Opinion piece by Petteri Taalas, Achim Steiner and Inger Andersen
31 December 2021: Just a week before the COP26 climate summit in Glasgow, three of the United Nations’ leading agencies on climate and development released alarming reports.
The World Meteorological Organization has highlighted how greenhouse gases in the atmosphere reached a record high in 2020. It found that concentrations of carbon dioxide and other heat-trapping gases in the atmosphere rose at a faster rate in 2020 than over the previous decade.
The UN Environment Programme reports that new and updated climate commitments by UN member states fell far short of what is needed to meet the goals of the Paris Agreement. This leaves the world on track for a devastating global temperature rise of at least 2.7 degrees Celsius this century.
And a new UN Development Programme report shows that nearly half the Group of 20 countries – responsible for about 75 per cent of global emissions – had not adhered to core principles of the Paris Agreement to ratchet up climate ambitions. Even those that have strengthened their nationally determined contributions pledges need to do much more.
But amid this pessimistic news, there are reasons to be hopeful. The number of countries that have enhanced their climate pledges or intend to do so rose from 75 in 2019 to 178 in 2021. Most have abided by the key principle to submit increasingly ambitious contributions every five years.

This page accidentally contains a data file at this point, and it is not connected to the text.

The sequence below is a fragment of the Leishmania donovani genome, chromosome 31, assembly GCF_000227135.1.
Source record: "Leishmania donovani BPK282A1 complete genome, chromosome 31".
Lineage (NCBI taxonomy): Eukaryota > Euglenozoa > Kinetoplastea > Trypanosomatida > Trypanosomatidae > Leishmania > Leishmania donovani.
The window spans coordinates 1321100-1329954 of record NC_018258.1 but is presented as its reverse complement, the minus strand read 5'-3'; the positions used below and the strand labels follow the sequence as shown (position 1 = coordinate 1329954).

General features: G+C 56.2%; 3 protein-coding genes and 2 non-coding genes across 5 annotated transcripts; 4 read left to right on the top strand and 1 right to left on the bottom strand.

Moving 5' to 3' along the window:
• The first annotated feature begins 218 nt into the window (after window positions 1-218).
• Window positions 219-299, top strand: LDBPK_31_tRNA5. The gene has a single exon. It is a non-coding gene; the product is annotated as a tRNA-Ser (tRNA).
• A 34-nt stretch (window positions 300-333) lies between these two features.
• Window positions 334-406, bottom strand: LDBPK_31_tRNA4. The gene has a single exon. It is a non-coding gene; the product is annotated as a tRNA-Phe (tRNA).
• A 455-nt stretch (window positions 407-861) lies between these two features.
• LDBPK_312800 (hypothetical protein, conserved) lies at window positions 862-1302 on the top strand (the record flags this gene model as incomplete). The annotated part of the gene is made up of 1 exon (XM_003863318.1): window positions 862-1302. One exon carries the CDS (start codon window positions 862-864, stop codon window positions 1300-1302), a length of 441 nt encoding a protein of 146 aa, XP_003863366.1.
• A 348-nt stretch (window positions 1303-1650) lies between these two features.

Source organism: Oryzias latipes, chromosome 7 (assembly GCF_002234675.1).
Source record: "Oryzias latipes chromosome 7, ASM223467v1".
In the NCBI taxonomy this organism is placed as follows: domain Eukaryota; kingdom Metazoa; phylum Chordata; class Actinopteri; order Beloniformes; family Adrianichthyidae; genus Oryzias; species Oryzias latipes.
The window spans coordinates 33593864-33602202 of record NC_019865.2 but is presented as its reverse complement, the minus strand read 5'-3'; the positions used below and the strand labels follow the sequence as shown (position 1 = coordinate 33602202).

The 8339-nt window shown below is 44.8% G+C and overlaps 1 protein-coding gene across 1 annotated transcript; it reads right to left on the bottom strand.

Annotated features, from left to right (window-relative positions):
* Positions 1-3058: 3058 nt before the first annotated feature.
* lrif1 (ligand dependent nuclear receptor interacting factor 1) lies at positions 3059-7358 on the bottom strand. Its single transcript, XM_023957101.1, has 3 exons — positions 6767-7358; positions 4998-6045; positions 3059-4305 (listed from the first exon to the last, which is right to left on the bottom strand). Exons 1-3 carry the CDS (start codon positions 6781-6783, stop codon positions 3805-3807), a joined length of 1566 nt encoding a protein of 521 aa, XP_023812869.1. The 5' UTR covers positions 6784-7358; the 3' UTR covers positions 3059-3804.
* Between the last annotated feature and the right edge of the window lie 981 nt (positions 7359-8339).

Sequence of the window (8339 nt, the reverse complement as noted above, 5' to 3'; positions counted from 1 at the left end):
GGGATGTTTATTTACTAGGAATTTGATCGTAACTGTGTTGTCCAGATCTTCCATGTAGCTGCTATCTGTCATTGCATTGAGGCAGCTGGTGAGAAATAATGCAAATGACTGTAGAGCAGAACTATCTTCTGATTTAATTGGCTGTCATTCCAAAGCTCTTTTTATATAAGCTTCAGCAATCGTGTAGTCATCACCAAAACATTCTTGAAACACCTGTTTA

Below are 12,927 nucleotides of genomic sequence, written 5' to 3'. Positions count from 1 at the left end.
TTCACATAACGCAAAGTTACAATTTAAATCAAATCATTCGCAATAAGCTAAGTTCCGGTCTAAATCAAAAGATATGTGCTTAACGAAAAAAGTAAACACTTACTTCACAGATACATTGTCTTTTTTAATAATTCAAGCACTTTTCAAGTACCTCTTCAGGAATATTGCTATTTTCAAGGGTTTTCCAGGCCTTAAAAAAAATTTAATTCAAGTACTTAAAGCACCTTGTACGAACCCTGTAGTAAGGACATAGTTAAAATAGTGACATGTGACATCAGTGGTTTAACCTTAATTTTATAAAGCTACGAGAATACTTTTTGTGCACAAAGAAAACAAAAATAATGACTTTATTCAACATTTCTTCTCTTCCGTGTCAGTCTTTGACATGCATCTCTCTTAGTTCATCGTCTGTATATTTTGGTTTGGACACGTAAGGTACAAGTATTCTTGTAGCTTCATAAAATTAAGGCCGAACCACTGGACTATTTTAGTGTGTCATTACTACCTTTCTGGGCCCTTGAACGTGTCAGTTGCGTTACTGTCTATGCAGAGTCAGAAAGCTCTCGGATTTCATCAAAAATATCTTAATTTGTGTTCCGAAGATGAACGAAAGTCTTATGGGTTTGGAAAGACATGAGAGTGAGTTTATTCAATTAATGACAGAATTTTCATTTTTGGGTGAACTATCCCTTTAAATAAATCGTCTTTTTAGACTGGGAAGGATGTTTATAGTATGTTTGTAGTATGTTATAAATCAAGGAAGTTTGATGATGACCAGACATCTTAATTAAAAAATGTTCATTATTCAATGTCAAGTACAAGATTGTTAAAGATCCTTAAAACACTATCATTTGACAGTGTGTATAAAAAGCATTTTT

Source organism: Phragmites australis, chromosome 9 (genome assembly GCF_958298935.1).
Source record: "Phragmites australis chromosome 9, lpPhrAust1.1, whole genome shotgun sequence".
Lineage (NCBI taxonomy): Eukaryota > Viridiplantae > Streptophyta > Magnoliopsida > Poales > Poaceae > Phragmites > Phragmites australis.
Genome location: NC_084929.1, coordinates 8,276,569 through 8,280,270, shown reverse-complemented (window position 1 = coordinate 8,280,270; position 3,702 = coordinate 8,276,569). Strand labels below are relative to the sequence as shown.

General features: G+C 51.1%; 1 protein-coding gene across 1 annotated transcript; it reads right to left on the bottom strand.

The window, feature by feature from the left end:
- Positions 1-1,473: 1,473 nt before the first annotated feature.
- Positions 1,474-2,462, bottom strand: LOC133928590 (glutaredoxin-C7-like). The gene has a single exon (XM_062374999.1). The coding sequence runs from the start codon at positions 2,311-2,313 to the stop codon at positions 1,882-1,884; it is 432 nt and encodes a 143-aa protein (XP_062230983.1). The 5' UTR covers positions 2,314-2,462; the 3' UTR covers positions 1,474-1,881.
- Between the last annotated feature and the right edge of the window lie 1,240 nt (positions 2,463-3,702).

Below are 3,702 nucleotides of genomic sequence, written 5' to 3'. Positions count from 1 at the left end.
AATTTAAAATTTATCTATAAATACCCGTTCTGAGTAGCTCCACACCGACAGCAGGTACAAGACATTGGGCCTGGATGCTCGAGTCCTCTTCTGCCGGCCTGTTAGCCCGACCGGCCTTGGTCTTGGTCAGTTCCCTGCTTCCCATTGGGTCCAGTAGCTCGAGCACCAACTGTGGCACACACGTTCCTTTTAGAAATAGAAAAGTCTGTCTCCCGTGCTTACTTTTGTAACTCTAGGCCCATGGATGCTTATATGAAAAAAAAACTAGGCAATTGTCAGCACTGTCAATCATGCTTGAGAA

Moreover, away from the attention-grabbing headlines focused on the devastating effects of a changing climate, our three UN agencies and our partners at the Alliance for Hydromet Development have quietly created a major new initiative that will transform the international response to climate change. We will announce this initiative in Glasgow.
The Systematic Observations Finance Facility (SOFF) will plug the data gaps that undermine our understanding of the climate, including the prediction of extreme weather events. These in turn weaken the response to such things as floods, hurricanes and drought.
When the facility is fully functioning, countless lives could be saved. Billions of dollars of infrastructure could be made climate-resilient and spared the relentless impact of extreme weather.
We have not been able to fill significant data gaps in the past three decades, and the situation continues to deteriorate. For example, in Africa, the number of radiosonde observations – the most important type of data for weather predictions and climate analysis – decreased by about half between 2015 and early 2020. The figure has dropped further since. The same worrying trend is seen in other parts of the world.
The SOFF will reverse this trend. In the next 10 years, we will build capacity in 75 countries – including small island developing states and least-developed countries – to enable them to generate and share data with the global observing system.